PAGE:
Fruits and Vegetables Aren’t What They Used to Be

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Fruits and Vegetables Aren’t What They Used to Be about undefined
If you’re old enough, you may realize that today’s fruits and vegetables just don’t taste like the ones you remember as a child.

It’s not your imagination, or nostalgia.

The drive to increase food production over the last fifty to a hundred years has been successful, but it's come at a price.

Modern farming techniques have caused water and carbohydrate content to rise, while protein, vitamins and minerals have taken a dive. There’s even a term for it: "the dilution effect." The result is much more serious than a mere lack of flavor. . .

While we're urged to eat five fruits and vegetables a day to reduce disease and increase life expectancy, the dilution effect diminishes their health advantages.

Even organic produce does not contain all the missing nutrients.

Massive Increase in Yields

Most consumers aren’t aware of the drastic changes in farming and what they mean. This may give you an idea: A piece of California land that produced one pound of strawberries back in 1948 can now supply 5½ pounds.

Yields on onions and nectarines are up nearly 200%; celery and garlic, 250%; broccoli, beets and cantaloupe, 300%; tomatoes and almonds, 500%.

A century ago, a typical tomato plant would grow to 12 feet and produce five ripe tomatoes at a time. Today, the plant is half the height and produces twice the number of ripe, ready-to-eat tomatoes.

But because that dwarf of a plant doesn't have enough biological power to supply so many tomatoes, it fills the fruit with water.1 Inferior nutrition is the result.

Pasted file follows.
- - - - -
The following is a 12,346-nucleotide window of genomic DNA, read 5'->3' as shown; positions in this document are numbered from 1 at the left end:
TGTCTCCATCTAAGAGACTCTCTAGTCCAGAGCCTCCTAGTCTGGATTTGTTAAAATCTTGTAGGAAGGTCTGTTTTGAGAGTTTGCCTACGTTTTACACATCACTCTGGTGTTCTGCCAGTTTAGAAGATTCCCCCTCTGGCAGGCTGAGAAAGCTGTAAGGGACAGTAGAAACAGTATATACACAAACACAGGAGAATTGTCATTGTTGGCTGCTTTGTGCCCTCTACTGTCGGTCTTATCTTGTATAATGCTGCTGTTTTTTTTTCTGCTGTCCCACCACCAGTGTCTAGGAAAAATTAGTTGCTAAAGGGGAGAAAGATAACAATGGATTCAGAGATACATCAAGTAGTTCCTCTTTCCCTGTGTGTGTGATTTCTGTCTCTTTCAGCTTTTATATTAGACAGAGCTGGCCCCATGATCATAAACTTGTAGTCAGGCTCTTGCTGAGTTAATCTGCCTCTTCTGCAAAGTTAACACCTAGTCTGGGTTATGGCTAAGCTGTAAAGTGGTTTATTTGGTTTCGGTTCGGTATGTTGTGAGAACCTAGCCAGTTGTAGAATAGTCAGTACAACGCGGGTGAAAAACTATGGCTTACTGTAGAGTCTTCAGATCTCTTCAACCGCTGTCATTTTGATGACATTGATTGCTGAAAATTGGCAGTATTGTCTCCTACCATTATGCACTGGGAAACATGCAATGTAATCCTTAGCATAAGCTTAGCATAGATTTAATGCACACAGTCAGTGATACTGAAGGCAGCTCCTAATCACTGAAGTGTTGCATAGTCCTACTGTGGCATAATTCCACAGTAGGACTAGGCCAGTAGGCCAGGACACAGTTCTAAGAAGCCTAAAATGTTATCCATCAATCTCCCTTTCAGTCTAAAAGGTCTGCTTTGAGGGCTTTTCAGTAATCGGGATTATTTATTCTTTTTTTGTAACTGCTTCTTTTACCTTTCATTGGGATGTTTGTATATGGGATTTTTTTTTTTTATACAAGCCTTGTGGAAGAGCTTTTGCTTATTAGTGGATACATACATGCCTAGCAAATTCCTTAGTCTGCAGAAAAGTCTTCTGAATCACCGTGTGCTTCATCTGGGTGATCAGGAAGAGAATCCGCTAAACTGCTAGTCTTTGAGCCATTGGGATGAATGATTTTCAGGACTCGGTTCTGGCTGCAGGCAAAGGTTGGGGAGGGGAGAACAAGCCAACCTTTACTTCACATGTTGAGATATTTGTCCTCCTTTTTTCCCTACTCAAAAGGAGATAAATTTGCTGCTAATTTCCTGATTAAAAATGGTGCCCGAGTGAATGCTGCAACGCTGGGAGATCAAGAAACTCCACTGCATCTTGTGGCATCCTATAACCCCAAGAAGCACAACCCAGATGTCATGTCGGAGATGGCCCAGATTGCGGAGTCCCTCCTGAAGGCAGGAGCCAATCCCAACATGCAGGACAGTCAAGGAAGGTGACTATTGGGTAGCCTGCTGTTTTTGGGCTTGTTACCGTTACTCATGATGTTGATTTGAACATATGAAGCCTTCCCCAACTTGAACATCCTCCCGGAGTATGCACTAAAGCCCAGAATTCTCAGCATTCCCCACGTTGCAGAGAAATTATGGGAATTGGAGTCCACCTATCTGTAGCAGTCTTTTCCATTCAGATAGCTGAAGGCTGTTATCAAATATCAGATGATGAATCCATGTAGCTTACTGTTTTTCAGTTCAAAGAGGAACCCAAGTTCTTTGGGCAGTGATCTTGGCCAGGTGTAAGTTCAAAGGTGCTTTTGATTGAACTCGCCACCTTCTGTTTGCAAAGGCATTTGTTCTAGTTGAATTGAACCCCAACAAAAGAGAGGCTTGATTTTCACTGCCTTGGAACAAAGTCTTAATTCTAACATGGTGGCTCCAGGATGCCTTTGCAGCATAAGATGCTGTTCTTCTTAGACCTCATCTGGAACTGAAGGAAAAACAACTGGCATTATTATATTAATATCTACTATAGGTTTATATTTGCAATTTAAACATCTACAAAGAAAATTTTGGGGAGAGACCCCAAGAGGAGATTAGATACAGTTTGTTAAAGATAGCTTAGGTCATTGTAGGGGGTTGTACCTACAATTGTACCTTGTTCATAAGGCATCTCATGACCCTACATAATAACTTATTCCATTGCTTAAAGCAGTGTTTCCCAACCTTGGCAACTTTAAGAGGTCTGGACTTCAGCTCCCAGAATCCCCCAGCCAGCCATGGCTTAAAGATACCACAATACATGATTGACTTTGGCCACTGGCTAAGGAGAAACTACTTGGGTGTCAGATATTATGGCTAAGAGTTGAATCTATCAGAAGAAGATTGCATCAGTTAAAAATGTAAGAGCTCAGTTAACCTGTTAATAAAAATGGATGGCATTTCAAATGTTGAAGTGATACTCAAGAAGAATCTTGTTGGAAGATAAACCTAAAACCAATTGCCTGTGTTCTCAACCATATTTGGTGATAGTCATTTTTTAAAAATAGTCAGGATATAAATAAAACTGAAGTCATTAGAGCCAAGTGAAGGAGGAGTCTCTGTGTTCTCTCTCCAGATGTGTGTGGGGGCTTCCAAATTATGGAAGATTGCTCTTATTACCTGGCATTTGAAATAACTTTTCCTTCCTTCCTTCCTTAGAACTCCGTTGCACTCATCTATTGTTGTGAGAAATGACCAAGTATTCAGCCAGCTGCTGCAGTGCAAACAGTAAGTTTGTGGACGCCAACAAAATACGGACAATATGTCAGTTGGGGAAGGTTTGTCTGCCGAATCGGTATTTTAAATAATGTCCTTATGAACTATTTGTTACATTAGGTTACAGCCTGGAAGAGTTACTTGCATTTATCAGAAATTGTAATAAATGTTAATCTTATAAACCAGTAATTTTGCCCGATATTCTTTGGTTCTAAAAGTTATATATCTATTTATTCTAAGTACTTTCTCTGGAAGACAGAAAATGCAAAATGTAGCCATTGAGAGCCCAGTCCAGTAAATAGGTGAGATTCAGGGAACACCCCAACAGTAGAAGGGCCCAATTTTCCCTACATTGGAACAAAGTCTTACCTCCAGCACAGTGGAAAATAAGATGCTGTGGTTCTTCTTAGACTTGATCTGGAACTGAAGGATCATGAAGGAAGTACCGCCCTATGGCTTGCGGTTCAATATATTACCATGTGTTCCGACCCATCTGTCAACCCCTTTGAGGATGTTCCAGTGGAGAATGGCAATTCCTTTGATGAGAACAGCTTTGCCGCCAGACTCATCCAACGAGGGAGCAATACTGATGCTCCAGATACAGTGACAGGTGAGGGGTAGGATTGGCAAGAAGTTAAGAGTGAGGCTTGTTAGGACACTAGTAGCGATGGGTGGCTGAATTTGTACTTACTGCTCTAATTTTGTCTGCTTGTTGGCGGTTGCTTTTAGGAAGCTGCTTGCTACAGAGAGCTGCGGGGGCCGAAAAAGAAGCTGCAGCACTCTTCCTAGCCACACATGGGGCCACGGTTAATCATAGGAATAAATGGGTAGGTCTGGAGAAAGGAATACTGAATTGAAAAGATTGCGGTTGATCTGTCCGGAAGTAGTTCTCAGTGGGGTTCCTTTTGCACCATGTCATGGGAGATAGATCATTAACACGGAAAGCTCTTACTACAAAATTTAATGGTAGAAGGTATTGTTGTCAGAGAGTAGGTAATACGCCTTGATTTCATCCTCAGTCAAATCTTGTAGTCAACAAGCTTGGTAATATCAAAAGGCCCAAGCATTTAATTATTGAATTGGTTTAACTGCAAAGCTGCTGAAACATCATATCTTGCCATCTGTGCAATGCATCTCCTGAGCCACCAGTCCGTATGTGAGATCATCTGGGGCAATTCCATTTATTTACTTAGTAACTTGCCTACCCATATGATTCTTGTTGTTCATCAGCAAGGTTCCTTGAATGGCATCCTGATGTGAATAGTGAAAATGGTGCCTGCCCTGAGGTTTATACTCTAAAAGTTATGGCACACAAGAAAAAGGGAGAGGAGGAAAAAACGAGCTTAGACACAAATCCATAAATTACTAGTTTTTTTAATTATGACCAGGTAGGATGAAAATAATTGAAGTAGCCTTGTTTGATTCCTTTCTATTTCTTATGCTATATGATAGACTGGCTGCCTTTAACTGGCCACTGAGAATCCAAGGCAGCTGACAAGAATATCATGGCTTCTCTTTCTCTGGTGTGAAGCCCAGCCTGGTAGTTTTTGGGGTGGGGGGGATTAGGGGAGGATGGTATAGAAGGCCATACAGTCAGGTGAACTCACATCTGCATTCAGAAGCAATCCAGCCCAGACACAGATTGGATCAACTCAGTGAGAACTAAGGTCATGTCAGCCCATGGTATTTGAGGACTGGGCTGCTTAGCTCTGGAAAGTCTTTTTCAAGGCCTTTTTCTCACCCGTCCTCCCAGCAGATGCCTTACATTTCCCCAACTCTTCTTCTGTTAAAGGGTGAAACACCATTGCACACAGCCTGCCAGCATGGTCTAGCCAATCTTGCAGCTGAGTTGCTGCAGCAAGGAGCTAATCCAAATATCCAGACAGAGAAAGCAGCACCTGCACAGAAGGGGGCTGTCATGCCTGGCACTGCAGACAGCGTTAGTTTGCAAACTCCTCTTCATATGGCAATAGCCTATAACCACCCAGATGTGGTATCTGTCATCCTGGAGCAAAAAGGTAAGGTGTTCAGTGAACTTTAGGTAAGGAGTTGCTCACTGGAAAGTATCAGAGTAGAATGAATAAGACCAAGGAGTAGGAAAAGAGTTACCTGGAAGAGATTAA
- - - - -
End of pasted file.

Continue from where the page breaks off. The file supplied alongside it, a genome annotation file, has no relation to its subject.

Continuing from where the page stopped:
Calcium Levels Drop By Over a Quarter

Using government data, an independent researcher from England compared the mineral content of 20 fruits and vegetables between the 1930s and 1980s.

She found marked reductions in calcium, magnesium, copper (down a massive 80%) and sodium in the vegetables. Fruit was lower in magnesium, iron, copper and potassium.2 On this side of the Atlantic, researchers from the University of Texas compared the nutrient content of 43 garden crops between 1950 and 1999.

Of the 13 nutrients they evaluated using US Department of Agriculture (USDA) data, they saw notable declines for protein, calcium, phosphorus, iron, vitamin B2 and vitamin C.

To pick a few examples, celery had 42% less protein; cauliflower had half as much B1; the B2 content of kale had fallen by 50%, and the vitamin C content of asparagus dropped by nearly two-thirds.3 In a report called America's Vanishing Nutrients, health researcher Alex Jack compared USDA data between 1975 and 1997 or 2001 for 12 fruits and 12 garden vegetables.

The average declines for veg\fruit, in percentages, were: calcium 26.5\28.9, iron 36.1\16.4, vitamin A 21.4\16.4, Vitamin C 29.9\1.9.4 The dilution of nutrients and genes caused by intensive farming and plant breeding means food no longer has the nutritional density it once had.

How can we fix this?

Boosting Nutrient Levels

Many studies have found no significant difference in vitamin and mineral content of organic compared to conventional produce. However, organic foods do have up to 69% more antioxidant plant compounds. These have profound health benefits and anti-cancer activity.

Physician and New York Times bestselling author Michael Greger, MD writes that compared to conventional crops, "based on antioxidant phytonutrient levels, organic produce may be considered 20 to 40% healthier."5 So organic foods are certainly a better choice. In addition, to find produce with more vitamins and minerals,you should seek out those with flavor. In his book The Dorito Effect, author Mark Schatzker writes that the "true test of quality is the way food tastes."

He suggests seeking out, for example, varieties of dark leaf flavorful lettuce, sweet and "carroty" carrots, juicy, tender and "peachy" peaches, and branded tomatoes.

I completely agree. All these items are a universe apart from supermarket produce when purchased in a farmer’s market or a specialty grocer’s, in season, preferably in organically grown heritage varieties.

If you’re unfamiliar with the “heritage” moniker, it means the varieties are those grown generations ago, before plant breeding (not to mention gene splicing) stripped the flavor and nutrition out of them.

"If you think it's expensive" writes Mr. Schatzker "remember that it's going to a very important place: your body."
  1. The Dorito Effect by Mark Schatzker
  3. in USDA food composition data for 43 garden crops, 1950-1999.pdf

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